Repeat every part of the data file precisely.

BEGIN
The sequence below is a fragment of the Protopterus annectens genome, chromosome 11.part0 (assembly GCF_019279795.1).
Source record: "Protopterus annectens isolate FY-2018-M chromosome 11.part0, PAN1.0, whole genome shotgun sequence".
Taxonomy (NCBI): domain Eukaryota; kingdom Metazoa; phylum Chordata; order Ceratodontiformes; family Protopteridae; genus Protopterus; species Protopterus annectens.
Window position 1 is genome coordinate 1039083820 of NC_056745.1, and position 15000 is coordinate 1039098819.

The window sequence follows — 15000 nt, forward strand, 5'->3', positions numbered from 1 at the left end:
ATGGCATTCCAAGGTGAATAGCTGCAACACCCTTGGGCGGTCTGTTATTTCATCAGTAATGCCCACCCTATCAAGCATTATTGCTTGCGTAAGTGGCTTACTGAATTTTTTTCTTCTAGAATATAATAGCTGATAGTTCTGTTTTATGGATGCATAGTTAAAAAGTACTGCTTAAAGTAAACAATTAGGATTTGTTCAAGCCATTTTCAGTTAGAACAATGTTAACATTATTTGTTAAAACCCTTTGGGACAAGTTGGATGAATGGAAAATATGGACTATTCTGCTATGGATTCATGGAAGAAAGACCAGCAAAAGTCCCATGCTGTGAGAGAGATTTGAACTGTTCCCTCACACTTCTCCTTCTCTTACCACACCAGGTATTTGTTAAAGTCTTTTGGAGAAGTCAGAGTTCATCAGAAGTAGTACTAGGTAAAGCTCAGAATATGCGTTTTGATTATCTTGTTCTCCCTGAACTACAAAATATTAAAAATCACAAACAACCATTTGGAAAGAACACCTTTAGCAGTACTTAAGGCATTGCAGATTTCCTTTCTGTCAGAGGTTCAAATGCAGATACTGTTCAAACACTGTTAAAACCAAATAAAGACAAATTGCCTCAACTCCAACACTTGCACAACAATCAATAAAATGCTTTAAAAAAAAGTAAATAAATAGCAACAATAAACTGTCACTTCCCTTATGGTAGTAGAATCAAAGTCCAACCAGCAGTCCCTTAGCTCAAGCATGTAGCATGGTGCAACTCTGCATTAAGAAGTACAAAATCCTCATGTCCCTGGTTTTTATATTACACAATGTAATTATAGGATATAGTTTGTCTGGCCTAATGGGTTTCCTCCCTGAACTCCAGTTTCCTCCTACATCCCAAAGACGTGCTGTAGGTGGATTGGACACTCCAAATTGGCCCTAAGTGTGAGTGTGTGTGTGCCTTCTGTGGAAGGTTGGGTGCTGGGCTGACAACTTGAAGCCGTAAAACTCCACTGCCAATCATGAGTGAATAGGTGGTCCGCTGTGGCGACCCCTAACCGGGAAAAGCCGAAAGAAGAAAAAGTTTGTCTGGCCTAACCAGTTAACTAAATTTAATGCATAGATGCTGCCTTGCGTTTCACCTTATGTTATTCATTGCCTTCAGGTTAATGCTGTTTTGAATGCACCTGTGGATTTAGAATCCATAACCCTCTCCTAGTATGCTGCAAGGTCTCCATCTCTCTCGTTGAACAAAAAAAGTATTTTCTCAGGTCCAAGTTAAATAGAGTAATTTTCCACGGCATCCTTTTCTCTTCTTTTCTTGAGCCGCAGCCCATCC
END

The sequence below is a fragment of the Protopterus annectens genome, chromosome 11.part0 (assembly GCF_019279795.1).
Source record: "Protopterus annectens isolate FY-2018-M chromosome 11.part0, PAN1.0, whole genome shotgun sequence".
Taxonomy (NCBI): domain Eukaryota; kingdom Metazoa; phylum Chordata; order Ceratodontiformes; family Protopteridae; genus Protopterus; species Protopterus annectens.
Window position 1 is genome coordinate 1039083820 of NC_056745.1, and position 15000 is coordinate 1039098819.

The window sequence follows — 15000 nt, forward strand, 5'->3', positions numbered from 1 at the left end:
ATGGCATTCCAAGGTGAATAGCTGCAACACCCTTGGGCGGTCTGTTATTTCATCAGTAATGCCCACCCTATCAAGCATTATTGCTTGCGTAAGTGGCTTACTGAATTTTTTTCTTCTAGAATATAATAGCTGATAGTTCTGTTTTATGGATGCATAGTTAAAAAGTACTGCTTAAAGTAAACAATTAGGATTTGTTCAAGCCATTTTCAGTTAGAACAATGTTAACATTATTTGTTAAAACCCTTTGGGACAAGTTGGATGAATGGAAAATATGGACTATTCTGCTATGGATTCATGGAAGAAAGACCAGCAAAAGTCCCATGCTGTGAGAGAGATTTGAACTGTTCCCTCACACTTCTCCTTCTCTTACCACACCAGGTATTTGTTAAAGTCTTTTGGAGAAGTCAGAGTTCATCAGAAGTAGTACTAGGTAAAGCTCAGAATATGCGTTTTGATTATCTTGTTCTCCCTGAACTACAAAATATTAAAAATCACAAACAACCATTTGGAAAGAACACCTTTAGCAGTACTTAAGGCATTGCAGATTTCCTTTCTGTCAGAGGTTCAAATGCAGATACTGTTCAAACACTGTTAAAACCAAATAAAGACAAATTGCCTCAACTCCAACACTTGCACAACAATCAATAAAATGCTTTAAAAAAAAGTAAATAAATAGCAACAATAAACTGTCACTTCCCTTATGGTAGTAGAATCAAAGTCCAACCAGCAGTCCCTTAGCTCAAGCATGTAGCATGGTGCAACTCTGCATTAAGAAGTACAAAATCCTCATGTCCCTGGTTTTTATATTACACAATGTAATTATAGGATATAGTTTGTCTGGCCTAATGGGTTTCCTCCCTGAACTCCAGTTTCCTCCTACATCCCAAAGACGTGCTGTAGGTGGATTGGACACTCCAAATTGGCCCTAAGTGTGAGTGTGTGTGTGCCTTCTGTGGAAGGTTGGGTGCTGGGCTGACAACTTGAAGCCGTAAAACTCCACTGCCAATCATGAGTGAATAGGTGGTCCGCTGTGGCGACCCCTAACCGGGAAAAGCCGAAAGAAGAAAAAGTTTGTCTGGCCTAACCAGTTAACTAAATTTAATGCATAGATGCTGCCTTGCGTTTCACCTTATGTTATTCATTGCCTTCAGGTTAATGCTGTTTTGAATGCACCTGTGGATTTAGAATCCATAACCCTCTCCTAGTATGCTGCAAGGTCTCCATCTCTCTCGTTGAACAAAAAAAGTATTTTCTCAGGTCCAAGTTAAATAGAGTAATTTTCCACGGCATCCTTTTCTCTTCTTTTCTTGAGCCGCAGCCCATCC